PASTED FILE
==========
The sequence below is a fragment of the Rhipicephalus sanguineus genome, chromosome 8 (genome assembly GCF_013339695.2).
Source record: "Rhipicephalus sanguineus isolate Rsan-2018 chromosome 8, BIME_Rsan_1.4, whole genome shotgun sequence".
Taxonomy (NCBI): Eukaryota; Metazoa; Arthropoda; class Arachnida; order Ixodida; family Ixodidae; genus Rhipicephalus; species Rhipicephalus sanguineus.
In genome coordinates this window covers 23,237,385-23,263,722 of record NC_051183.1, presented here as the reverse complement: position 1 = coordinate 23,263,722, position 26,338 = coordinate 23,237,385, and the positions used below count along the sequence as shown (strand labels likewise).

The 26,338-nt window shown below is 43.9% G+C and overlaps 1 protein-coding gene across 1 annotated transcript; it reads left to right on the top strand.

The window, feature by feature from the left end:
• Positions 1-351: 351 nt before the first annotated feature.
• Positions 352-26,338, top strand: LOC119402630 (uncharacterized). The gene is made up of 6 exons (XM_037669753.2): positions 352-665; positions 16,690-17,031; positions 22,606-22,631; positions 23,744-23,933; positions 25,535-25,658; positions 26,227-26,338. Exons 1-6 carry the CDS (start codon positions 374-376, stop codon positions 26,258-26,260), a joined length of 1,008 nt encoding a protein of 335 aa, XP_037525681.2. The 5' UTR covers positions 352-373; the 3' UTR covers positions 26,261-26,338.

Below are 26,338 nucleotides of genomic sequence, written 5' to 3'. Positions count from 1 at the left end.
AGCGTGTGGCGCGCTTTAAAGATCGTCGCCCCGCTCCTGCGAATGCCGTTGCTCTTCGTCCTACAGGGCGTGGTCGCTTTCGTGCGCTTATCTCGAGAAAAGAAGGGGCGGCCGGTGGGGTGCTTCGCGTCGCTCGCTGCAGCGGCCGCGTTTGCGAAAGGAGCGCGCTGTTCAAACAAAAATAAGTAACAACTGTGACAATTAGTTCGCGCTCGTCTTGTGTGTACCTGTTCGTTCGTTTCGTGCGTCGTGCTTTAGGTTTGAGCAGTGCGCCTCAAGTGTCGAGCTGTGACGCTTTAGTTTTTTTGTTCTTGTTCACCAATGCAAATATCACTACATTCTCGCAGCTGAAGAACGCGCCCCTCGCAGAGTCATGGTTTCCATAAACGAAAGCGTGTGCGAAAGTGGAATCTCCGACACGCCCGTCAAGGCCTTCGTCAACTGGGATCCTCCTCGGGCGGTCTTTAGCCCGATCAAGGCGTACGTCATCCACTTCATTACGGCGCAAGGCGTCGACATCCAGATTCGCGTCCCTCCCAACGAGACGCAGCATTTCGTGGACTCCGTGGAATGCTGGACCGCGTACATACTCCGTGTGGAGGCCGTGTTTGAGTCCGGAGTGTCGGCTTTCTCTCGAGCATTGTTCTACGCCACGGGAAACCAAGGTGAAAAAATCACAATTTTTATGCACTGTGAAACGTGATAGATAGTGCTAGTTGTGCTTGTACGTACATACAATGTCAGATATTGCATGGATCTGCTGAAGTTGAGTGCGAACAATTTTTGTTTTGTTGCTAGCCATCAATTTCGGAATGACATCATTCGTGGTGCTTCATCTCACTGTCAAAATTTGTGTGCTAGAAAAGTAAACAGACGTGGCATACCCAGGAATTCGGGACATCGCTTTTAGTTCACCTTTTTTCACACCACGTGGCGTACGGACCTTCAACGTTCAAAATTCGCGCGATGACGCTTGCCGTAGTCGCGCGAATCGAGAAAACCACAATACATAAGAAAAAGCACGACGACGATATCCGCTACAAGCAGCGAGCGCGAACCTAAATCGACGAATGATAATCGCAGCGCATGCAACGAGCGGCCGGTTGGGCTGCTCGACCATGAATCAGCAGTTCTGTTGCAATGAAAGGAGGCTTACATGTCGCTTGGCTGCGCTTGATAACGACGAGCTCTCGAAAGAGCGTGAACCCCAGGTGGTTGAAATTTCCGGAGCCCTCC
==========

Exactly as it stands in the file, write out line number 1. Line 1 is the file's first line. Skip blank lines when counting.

The sequence below is a fragment of the Rhipicephalus sanguineus genome, chromosome 8 (genome assembly GCF_013339695.2).